otherwise. The X-bit is set to the same value as the C-bit.

Destination operand addressing modes

NOP No operation

Operation: None

Syntax: NOP

Attributes: Unsized

Description: The no operation instruction, performs no computation.

NOP

Execution continues with the instruction following the NOP

instruction. The processor's state is not modified by a .

NOP

The 68000's Instruction Set

42 Application: s can be used to introduce a delay in code. Some programmers

NOP

use them to provide space for patches — two or more s can

NOP

later be replaced by branch or jump instructions to fix a bug. This

use of the is seriously frowned upon, as errors should be

NOP

corrected by re-assembling the code rather than by patching it.

Condition codes: X N Z V C

- - - - -

NOT Logical complement

Operation: [destination] [destination]

Syntax: NOT <ea>

Attributes: Size = byte, word, longword

Description: Calculate the logical complement of the destination and store the

result in the destination. The difference between and is

NOT NEG

that performs a bit-by-bit logical complementation, while a

NOT

performs a two’s complement arithmetic subtraction. More-

NEG

over, updates all bits of the CCR, while clears the V- and

NEG NOT

C-bits, updates the N- and Z-bits, and doesn't affect the X-bit.

Condition codes: X N Z V C

- * * 0 0

Source operand addressing modes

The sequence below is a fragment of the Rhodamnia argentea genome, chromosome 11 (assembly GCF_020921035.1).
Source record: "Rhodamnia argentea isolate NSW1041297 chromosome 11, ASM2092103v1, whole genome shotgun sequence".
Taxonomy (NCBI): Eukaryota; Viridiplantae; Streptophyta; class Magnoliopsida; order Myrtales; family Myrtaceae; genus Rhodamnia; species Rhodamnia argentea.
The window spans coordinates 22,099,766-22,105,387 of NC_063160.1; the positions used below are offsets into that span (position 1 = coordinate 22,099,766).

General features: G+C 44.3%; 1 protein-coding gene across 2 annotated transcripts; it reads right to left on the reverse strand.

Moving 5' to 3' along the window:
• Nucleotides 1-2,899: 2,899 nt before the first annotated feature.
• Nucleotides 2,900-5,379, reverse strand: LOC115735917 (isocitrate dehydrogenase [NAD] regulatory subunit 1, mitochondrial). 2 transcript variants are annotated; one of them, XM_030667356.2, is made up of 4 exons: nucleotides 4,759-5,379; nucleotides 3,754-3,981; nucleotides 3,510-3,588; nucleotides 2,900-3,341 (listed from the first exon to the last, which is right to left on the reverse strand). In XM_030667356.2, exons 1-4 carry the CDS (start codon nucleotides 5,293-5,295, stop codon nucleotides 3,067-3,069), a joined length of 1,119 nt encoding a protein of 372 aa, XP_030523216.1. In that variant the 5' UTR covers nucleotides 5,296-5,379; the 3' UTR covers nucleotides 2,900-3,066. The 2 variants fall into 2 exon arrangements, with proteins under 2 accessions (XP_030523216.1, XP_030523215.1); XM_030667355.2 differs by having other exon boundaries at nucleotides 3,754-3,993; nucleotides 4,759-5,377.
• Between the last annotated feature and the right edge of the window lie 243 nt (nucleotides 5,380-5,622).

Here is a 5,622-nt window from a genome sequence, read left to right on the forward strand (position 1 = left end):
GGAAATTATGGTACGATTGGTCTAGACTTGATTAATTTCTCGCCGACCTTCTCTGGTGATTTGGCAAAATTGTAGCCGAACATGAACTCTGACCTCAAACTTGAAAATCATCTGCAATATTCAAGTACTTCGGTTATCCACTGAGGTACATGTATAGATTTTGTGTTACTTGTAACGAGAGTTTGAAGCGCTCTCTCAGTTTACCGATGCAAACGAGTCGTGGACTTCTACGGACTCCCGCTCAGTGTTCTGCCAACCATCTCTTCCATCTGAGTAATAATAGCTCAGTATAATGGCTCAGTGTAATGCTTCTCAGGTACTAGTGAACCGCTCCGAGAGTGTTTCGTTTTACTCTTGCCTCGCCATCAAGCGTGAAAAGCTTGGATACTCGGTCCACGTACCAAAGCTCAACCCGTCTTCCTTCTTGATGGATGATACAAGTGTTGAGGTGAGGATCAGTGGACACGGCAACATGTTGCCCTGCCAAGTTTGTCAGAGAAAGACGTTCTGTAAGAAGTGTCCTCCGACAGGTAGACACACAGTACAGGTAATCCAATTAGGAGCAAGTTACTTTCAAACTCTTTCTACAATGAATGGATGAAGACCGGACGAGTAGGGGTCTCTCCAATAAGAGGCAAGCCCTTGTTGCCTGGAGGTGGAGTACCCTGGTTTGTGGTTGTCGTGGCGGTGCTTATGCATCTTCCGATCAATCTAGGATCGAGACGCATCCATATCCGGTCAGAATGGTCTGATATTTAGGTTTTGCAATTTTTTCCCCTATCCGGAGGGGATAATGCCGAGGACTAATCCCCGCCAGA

OR OR logical

Operation: [destination] [source] + [destination]

Syntax: OR <ea>,Dn

OR Dn,<ea>

Attributes: Size = byte, word, longword

The 68000's Instruction Set 43

Description: OR the source operand to the destination operand, and store the

result in the destination location.

Application: The instruction is used to set selected bits of the operand. For

OR

example, we can set the four most-significant bits of a longword

operand in D0 by executing:

OR.L #$F0000000,D0

Condition codes: X N Z V C

- * * 0 0

Source operand addressing modes

Destination operand addressing modes

ORI OR immediate

Operation: [destination] <literal> + [destination]

Syntax: ORI #<data>,<ea>

Attributes: Size = byte, word, longword

Description: OR the immediate data with the destination operand. Store the

result in the destination operand.

Condition codes: X N Z V C

- * * 0 0

Application: forms the logical OR of the immediate source with the

ORI

effective address, which may be a memory location. For example,

ORI.B #%00000011,(A0)+

The 68000's Instruction Set

44 Destination operand addressing modes

ORI to CCR Inclusive OR immediate to CCR

Operation: [CCR] <literal> + [CCR]

Syntax: ORI #<data>,CCR

Attributes: Size = byte

Description: OR the immediate data with the condition code register (i.e., the

least-significant byte of the status register). For example, the Z

flag of the CCR can be set by .

ORI #$04,CCR

Condition codes: X N Z V C

* * * * *

X is set if bit 4 of data = 1; unchanged otherwise

N is set if bit 3 of data = 1; unchanged otherwise

Z is set if bit 2 of data = 1; unchanged otherwise